# Euler's Derivation of Euler's Method for ODEs

I am looking for an English translation of Euler's derivation of Euler's method for ODEs, namely the update $$y_{n+1} = y_n + h f(y_n, t_n)$$ What motivated Euler to consider this problem, and how does he develop the idea?

• Is not his motivation evident? Euler wanted to solve differential equations numerically. What he considered is the most naive and immediate discretization of the problem. – Alexandre Eremenko May 27 '19 at 2:04
• I was hoping for a little more than that. Was it celestial mechanics? Why did he feel like he needed to go beyond current analytic techniques? – user14717 May 27 '19 at 2:05
• Because it is an empirical fact well understood by Euler, that most differential equations cannot be solved "analyticallly". That is in closed form. – Alexandre Eremenko May 27 '19 at 2:06

What motivated Euler was not any problem in particular, but rather the general need to solve differential equations approximately when an analytic solution could not be found. He explains the method in a general form in Section 2, chapter VII of volume I of Institutionum Calculi Integralis (Foundations of Integral Calculus, 1768), his textbook on integral calculus. It closely follows the method of step by step numerical integration described in Section 1, chapter VII. The example he considers is illustrative, in modern notation $$y'=\frac{a^2}{x^2-y^2}$$.

The chapter is titled De integratione aequationum differentialium per approximationem (On approximate integration of differential equations), English translation of the relevant portion and commentary are available in Jardine's Euler's Method in Euler's Words (note that Euler uses $$\partial$$ where we would use $$d$$):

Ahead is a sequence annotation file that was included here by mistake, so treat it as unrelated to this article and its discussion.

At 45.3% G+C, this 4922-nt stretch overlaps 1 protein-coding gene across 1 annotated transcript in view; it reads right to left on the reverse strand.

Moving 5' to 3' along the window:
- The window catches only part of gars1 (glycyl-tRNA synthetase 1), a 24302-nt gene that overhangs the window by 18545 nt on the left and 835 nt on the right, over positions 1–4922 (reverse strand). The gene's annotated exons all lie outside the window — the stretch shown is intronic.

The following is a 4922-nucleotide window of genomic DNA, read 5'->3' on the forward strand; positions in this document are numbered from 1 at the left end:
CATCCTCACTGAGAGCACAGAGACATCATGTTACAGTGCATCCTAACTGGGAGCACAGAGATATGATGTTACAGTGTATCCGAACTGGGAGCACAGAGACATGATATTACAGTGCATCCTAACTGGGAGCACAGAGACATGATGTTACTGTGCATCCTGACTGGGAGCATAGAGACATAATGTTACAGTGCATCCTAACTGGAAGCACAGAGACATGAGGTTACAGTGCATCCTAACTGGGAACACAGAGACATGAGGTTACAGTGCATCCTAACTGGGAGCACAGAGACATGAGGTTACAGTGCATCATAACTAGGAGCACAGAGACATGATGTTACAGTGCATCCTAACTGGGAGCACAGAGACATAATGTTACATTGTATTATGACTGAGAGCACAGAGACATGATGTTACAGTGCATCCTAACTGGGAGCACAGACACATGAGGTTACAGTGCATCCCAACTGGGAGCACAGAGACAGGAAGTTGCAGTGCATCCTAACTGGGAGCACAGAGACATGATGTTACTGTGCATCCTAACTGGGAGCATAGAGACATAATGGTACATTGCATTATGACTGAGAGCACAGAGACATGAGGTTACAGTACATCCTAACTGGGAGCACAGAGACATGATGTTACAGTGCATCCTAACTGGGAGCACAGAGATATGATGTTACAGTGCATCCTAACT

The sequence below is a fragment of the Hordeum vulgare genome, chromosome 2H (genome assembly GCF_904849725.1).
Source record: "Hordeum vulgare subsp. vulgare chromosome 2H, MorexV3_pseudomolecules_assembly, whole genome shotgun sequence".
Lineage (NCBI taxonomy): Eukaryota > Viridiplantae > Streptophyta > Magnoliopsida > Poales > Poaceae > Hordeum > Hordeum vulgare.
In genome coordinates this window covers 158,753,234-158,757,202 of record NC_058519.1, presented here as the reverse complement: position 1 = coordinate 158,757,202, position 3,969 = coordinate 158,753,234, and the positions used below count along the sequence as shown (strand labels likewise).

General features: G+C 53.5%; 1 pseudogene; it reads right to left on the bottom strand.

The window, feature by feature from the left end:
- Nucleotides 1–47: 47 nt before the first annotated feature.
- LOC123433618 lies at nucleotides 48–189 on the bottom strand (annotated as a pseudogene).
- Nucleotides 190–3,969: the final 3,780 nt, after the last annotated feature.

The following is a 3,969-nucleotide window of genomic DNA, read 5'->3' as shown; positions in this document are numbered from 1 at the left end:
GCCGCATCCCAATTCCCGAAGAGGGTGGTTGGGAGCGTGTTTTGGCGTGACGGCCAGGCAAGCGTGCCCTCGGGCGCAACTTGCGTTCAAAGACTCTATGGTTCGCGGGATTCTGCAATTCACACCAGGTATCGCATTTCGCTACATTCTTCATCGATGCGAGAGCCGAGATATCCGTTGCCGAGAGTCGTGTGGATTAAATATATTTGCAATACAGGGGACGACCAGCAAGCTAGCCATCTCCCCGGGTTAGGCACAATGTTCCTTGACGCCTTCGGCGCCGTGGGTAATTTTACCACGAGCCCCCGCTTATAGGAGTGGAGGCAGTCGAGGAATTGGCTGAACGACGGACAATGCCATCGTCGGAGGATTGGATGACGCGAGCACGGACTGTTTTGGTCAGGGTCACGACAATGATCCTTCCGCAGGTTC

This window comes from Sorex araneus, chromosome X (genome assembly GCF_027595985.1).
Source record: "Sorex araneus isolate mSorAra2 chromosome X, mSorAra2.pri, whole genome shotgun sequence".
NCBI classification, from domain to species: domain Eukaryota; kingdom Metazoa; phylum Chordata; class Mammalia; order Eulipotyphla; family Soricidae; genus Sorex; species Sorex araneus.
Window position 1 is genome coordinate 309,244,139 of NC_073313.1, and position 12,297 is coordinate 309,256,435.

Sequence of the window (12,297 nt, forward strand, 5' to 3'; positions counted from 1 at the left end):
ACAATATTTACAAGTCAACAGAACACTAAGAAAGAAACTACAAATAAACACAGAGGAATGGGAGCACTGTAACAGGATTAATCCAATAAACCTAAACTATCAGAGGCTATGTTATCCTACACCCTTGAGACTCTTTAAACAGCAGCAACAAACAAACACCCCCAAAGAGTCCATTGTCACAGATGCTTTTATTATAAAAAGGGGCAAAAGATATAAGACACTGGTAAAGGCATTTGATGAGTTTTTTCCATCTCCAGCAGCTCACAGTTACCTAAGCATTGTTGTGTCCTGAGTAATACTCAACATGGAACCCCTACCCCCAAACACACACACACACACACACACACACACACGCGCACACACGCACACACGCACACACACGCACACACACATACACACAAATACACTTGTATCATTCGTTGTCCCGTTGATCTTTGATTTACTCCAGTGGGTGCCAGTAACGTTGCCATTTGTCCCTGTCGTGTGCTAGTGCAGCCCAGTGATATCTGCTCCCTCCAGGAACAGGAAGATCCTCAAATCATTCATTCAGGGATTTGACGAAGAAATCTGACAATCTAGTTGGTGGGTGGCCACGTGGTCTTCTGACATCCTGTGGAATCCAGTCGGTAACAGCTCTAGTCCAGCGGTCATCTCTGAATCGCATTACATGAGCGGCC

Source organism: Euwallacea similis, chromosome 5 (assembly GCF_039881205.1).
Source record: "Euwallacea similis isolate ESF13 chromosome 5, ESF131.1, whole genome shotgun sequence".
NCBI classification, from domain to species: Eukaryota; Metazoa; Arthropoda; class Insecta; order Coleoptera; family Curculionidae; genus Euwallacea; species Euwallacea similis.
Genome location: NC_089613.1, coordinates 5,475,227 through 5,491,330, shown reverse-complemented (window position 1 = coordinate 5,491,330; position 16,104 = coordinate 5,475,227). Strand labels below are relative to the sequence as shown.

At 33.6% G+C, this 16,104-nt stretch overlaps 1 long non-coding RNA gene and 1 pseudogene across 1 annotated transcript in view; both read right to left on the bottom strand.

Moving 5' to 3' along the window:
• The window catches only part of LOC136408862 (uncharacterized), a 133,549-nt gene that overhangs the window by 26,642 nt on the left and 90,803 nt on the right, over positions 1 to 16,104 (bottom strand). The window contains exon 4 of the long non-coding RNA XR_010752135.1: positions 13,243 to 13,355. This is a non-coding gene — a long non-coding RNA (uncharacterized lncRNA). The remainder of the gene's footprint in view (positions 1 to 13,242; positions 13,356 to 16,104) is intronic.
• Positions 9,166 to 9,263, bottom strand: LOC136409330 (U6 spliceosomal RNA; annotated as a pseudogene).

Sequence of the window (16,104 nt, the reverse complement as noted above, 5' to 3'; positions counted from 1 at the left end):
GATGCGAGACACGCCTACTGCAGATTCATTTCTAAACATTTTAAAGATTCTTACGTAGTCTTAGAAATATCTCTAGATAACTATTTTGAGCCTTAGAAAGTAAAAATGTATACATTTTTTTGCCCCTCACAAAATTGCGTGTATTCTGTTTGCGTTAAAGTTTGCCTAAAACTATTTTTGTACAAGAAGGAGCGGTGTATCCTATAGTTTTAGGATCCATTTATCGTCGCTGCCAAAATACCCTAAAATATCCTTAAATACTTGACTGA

"The pair of variables $$x$$ and $$y$$ appear in an integral of the form $$\frac{\partial y}{\partial x}=V$$, the function $$V$$ itself a function of $$x$$ and $$y$$. We desire the complete integral, which is interpreted that as long as $$x$$ is assigned a certain value $$x = a$$, the other variable $$y$$ takes on a given value $$y = b$$. Therefore our primary goal is to find the value of $$y$$ so that when $$x$$ takes on a value that differs little from $$a$$, or we assume $$x = a + \omega$$, then we can find $$y$$. Since $$\omega$$ is a very small quantity, then the value of $$y$$ itself differs minimally from $$b$$; so while $$x$$ varies a little from $$a$$ to $$a+\omega$$, one may consider the quantity $$V$$ as a constant.

When we specify $$x = a$$ and $$y = b$$ then by virtue of the small change we have $$V=A$$, for that reason when integrating $$y= b+X(x-a)$$, a constant being added of course so that when $$x = a$$ we have $$y = b$$. Therefore given the initial values $$x = a$$ and $$y = b$$, we obtain the approximate next values $$x = a + \omega$$ and $$y = b + A\omega$$, so that proceeding further in a similar way over the small intervals, in the end arriving at values as distant as we would like from the earlier values."

Euler was aware of the problems with the accumulation of errors in this method, which he explicitly mentions in the Corollary 2:

"Where smaller intervals are taken, through which the values of $$x$$ progress iteratively, so much the more accurate values are obtained one at a time. However the errors committed one at a time, even if they may be very small, accumulate because of the multitude."

• Thanks for tracking this down. It looks like corollary 2 was identifying his method as unstable, and corollary 3 as tracking the source of this instability to what we would describe as uncontrolled variation. Pretty good summary of the modern literature! – user14717 May 27 '19 at 15:37